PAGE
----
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Mitochondrial DNA depletion syndrome, hepatocerebral form due to DGUOK deficiency
A rare immune disease characterized by severely reduced mitochondrial DNA content due to DGUOK deficiency typically manifesting with early-onset liver dysfunction, psychomotor delay, hypotonia, rotary nystagmus that develops into opsoclonus, lactic acidosis and hypoglycemia.
ORPHA:279934Classification level: Disorder
- Synonym(s): -
- Prevalence: <1 / 1 000 000
- Inheritance: Autosomal recessive
- Age of onset: Childhood, Infancy, Neonatal
- ICD-10: E88.8
- OMIM: 251880
- UMLS: -
- MeSH: -
- GARD: -
- MedDRA: -
Prevalence of Mitochondrial DNA depletion syndrome, hepatocerebral form due to DGUOK deficiency (DGUOK-MDS) is unknown. However, more than 100 cases of MDS have been described, DGUOK deficiency being one of the most common causes of hepatocerebral form of mitochondrial DNA depletion syndromes.
In most cases, DGUOK-MDS presents as a multi-organ disease in the first week of life with hypoglycemia and lactic acidosis followed by development of hepatic and neuromuscular dysfunction within weeks of birth. Neuromuscular manifestations include hypotonia, psychomotor delay which progresses to developmental regression, typical rotary nystagmus developing into opsoclonus, and severe myopathy. Liver involvement includes jaundice, cholestasis (usually intrahepatic), hepatomegaly, and elevated serum transaminases, conjugated bilirubinemia and ferritin. Hepatic dysfunction frequently progresses to neonatal- or infantile-onset liver failure with coagulopathy, ascites, and edema. In a minority of cases, patients initially present isolated liver disease (with onset in infancy or early childhood). Development of mild hypotonia and renal involvement in these latter patients may be observed.
DGUOK-MDS results from mitochondrial DNA depletion resulting from biallelic mutations in the DGUOK (2p13.1) gene, which codes for mitochondrial deoxyguanosine kinase involved in the mitochondrial nucleotide synthesis. The mitochondrial DNA deletion leads to insufficient production of key subunits of mitochondrial respiratory chain complexes causing insufient energy production. The reasons for tissue-specific clinical expression of the disease are not yet understood.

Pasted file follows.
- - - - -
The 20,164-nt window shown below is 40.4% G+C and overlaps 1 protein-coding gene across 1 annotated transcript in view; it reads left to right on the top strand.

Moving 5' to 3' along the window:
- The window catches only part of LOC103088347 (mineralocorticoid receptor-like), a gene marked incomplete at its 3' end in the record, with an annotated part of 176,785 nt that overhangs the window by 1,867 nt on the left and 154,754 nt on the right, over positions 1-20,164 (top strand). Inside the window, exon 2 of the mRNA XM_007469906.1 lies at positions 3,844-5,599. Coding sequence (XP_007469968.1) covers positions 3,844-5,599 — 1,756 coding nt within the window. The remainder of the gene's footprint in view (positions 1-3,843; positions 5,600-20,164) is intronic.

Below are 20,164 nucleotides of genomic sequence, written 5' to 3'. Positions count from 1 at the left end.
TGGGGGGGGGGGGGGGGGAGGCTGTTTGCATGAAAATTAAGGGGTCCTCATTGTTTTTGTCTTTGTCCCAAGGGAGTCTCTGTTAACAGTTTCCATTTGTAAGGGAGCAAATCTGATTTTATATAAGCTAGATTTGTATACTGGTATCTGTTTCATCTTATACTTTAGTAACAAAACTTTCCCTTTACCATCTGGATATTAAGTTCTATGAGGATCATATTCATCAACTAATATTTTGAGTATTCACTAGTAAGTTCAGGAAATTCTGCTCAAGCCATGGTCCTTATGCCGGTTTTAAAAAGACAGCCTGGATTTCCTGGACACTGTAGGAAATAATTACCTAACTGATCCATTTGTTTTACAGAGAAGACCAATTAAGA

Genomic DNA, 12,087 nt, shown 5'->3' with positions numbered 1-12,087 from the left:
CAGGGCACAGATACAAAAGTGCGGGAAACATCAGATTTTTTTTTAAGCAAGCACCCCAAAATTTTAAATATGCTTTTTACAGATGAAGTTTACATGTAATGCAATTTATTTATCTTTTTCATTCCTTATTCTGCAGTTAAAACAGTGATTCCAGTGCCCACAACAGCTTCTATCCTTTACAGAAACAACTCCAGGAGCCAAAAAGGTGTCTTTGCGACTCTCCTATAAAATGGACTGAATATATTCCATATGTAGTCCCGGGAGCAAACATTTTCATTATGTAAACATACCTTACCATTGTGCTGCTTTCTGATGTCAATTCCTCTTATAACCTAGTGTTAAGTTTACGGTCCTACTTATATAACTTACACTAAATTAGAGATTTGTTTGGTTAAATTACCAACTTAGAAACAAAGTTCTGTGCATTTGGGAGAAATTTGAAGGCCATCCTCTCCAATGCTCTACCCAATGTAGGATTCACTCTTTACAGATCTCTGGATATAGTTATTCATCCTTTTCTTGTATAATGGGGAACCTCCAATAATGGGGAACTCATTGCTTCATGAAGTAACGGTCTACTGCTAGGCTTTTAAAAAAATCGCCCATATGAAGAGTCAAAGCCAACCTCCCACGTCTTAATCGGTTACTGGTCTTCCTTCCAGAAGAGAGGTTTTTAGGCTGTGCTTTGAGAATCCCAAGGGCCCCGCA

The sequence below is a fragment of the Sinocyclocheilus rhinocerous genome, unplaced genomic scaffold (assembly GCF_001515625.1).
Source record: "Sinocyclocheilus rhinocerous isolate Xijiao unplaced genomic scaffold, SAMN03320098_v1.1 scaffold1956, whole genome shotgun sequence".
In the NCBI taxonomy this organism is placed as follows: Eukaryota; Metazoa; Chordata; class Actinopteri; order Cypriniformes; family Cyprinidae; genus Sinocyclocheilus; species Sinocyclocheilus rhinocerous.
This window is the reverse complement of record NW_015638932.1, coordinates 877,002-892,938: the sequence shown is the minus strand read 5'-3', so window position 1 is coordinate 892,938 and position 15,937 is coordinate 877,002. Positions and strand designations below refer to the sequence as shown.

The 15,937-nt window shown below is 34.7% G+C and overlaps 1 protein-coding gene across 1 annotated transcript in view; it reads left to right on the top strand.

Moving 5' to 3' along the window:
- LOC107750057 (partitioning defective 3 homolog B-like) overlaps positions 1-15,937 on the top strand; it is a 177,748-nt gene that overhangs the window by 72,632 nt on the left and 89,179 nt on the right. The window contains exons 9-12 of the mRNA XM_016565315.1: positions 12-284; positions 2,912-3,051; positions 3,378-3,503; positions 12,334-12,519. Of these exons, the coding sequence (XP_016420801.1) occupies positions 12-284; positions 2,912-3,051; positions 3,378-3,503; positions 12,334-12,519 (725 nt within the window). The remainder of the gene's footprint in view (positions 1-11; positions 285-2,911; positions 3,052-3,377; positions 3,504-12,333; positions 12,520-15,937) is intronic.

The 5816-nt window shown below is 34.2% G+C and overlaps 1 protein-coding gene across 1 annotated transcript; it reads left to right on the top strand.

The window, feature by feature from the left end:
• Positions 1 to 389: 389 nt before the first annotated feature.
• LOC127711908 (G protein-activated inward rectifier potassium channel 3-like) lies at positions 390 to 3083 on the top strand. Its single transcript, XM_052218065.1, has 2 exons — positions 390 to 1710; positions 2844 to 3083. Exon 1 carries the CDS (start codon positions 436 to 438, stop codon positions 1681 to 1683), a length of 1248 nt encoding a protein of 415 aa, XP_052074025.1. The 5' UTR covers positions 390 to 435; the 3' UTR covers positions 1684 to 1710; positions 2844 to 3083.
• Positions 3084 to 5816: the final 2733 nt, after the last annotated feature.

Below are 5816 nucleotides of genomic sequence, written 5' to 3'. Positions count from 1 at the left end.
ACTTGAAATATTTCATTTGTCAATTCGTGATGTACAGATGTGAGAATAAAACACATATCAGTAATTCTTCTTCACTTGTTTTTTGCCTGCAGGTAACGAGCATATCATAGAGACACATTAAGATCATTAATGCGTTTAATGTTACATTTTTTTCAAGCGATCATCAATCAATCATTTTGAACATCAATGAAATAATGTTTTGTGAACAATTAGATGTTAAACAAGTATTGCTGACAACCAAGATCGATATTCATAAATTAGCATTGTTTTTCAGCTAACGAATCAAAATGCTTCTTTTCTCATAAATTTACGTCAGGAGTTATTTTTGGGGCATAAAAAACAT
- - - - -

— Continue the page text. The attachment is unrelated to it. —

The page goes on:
Diagnosis is suggested by the clinicopathological correlation of hepatoencephalopathic signs and symptoms with the finding of reduced mitochondrial DNA copy numbers in liver or muscle (typically >20% of control in liver). It is confirmed by the presence of biallelic pathogenic mutations in the DGUOK gene. Elevated serum concentration of tyrosine or phenylalanine on newborn screening is suggestive of the disease and should prompt further examination. Respiratory chain enzyme assays in liver reveal a combined deﬁciency of complex I, III, and IV. Liver histology typically shows microvesicular cholestasis while electron microscopy usually reveals increased number of mitochondria with abnormal cristae.
Differential diagnosis includes the other hepatocerebral mitochondrial depletion syndromes, namely due to mutations in the POLG, MPV17 or TWNK genes.
Prenatal testing is possible if pathogenic variants have been previously identified in the family.
DGUOK-MDS is inherited in an autosomal recessive manner. Parents of an affected child should be informed of the 25% risk of disease recurrence among future offspring.
Management and treatment
Treatment is mostly directed towards providing symptomatic management, as currently no efficacious treatment exists. Diet modulation (e.g. fractional meals, nocturnal enteric nutrition, uncooked cornstarch and formulas with enriched medium-chain triglyceride content), as well as cofactor supplementation, may be beneficial. Liver transplantation is usually reserved for patients with isolated liver disease, as in patients with multi-organ involvement transplantation provides no survival benefit.
Prognosis is generally poor. Vital prognosis is typically engaged before four years of age.
- Clinical genetics review
- English (2016)